The camera zooms in on the security man’s cigar, as he lets wisps of smoke escape. A sleek and sporty black car speeds down a road. Dressed in an elegant and sharp black uniform, he takes the cigar out of his mouth as a chic soundtrack plays in the background, conveying a distinct and stylish cinematic allure.
How, when, and why did crime films, which usually depict brutal, vicious, and cruel scenes of murder, become linked with voguish cinematography is difficult to understand. Due to its immense popularity, the film noir’s – from the French “black film” to describe a subgenre of essentially crime dramas of strikingly black and white visual aesthetic – presence in the industry endured beyond Hollywood and came to other countries like Egypt.
Though American forms of dress in crime films were heavily used in Egyptian films, Egypt’s on-screen criminals developed their own style and characterization.
Dressed to kill: The influence of fashion in crime films
One explanation as to how fashion and glamor became associated with crime films stems from the influence of photography in the criminal investigation process during the 19th century in Europe. French photographer Alphonse Bertillon, for instance, was the first to introduce a set of rules on how to take a photograph of a criminal using appropriate lighting and angles. These guidelines were then used as “proof” of inherent criminality, allowing police and security to identify patterns of whether someone was going to become a criminal through observing their facial and physical features.
When crime scene photography developed in the United States later in the late 19th century, photographs were not just seen by the police or security intelligence, but were also displayed in museums and newspapers – becoming part of the art scene. The first to introduce this was American photographer Arthur Fellig (also known as Weegee), who had his own publication of his crime scene photographs in 1945 titled Naked City, which marked the early beginnings of how the general public began to see these photographs as part of art culture.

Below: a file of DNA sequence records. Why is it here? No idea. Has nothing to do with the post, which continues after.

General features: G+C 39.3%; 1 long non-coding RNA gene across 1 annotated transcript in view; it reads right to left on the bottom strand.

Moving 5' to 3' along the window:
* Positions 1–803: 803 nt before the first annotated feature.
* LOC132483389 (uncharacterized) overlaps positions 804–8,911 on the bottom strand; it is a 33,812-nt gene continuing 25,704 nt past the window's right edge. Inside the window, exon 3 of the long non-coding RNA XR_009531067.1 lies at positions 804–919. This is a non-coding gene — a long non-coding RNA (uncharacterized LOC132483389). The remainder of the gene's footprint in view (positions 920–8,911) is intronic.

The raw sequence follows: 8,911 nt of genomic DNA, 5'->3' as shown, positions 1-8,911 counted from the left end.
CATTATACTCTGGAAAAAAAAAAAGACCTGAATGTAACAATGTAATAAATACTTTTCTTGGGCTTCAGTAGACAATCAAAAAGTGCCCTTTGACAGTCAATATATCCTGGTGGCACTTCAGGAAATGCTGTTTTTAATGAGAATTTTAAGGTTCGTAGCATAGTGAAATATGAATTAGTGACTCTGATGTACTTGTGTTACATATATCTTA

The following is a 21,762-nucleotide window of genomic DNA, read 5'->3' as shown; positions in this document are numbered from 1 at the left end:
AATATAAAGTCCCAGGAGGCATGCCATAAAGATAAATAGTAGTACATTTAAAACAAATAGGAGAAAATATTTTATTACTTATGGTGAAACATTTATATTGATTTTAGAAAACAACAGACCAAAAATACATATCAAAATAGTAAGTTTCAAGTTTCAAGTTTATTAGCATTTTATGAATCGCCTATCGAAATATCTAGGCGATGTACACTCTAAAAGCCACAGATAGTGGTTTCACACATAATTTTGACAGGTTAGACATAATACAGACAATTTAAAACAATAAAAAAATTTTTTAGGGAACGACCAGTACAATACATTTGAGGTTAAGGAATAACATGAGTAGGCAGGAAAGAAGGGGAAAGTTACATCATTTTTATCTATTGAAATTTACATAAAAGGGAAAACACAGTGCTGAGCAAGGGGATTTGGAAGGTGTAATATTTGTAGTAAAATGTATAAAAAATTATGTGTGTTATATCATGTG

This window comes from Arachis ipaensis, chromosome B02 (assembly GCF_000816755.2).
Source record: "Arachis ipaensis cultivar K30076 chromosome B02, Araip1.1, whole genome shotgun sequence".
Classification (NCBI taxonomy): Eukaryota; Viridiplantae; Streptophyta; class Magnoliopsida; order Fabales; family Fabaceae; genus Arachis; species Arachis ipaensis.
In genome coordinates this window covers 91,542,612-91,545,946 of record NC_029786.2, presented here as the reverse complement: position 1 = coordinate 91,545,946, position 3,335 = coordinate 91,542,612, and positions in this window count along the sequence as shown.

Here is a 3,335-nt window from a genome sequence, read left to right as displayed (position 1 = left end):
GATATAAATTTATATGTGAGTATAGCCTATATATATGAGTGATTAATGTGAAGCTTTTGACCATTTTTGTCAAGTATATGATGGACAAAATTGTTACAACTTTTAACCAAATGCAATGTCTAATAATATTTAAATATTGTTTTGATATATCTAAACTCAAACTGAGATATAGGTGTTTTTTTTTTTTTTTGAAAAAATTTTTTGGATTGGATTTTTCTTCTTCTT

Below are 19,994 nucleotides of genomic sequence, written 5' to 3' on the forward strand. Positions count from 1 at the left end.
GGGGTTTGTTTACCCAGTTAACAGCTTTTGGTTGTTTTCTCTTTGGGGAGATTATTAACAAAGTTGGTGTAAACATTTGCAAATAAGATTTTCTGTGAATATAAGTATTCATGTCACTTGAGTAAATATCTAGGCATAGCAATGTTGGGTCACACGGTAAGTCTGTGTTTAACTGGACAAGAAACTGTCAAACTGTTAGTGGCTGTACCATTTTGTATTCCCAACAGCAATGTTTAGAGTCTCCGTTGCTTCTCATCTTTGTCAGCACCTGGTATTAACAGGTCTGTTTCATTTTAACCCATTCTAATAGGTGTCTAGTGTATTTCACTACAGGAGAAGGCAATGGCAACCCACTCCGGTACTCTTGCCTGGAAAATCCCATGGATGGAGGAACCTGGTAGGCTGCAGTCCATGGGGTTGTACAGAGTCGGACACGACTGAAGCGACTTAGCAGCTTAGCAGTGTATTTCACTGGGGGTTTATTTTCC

Instead of merely documenting the crime, art historian Marketa Uhlirova notes that photography came to imagine crime, as later photographers began to imagine their own scenes and construct the identity of the criminal through the art of fashion. These aesthetic photographs were later used for inspiration, in film productions, to captivate audiences, and pull them into a dream-like world of mystery.
“Clothes are never what they seem. They always conceal, hide, create a different reality; they are used to suggest an identity that is never what it appears to be,” Uhlirova writes in her book If Looks Could Kill (2008).
Certain forms of dress in American films influenced the way audiences view the criminal. In most films, criminals are seen in crisp and expensive clothes to give the impression of dominance. Ironically, they also seek invisibility, which is why fashion is often used to conceal their identity, such as resorting to a black cloak or the classic black shades.
For the femme fatale, black tights were often worn to allude to mystery and anonymity – revealing the curves of the female body while at the same time cloaking them in a sinister black. A classic example of this was the film Irma Vep (1996), who spends most of the film dressed in a tight, black catsuit.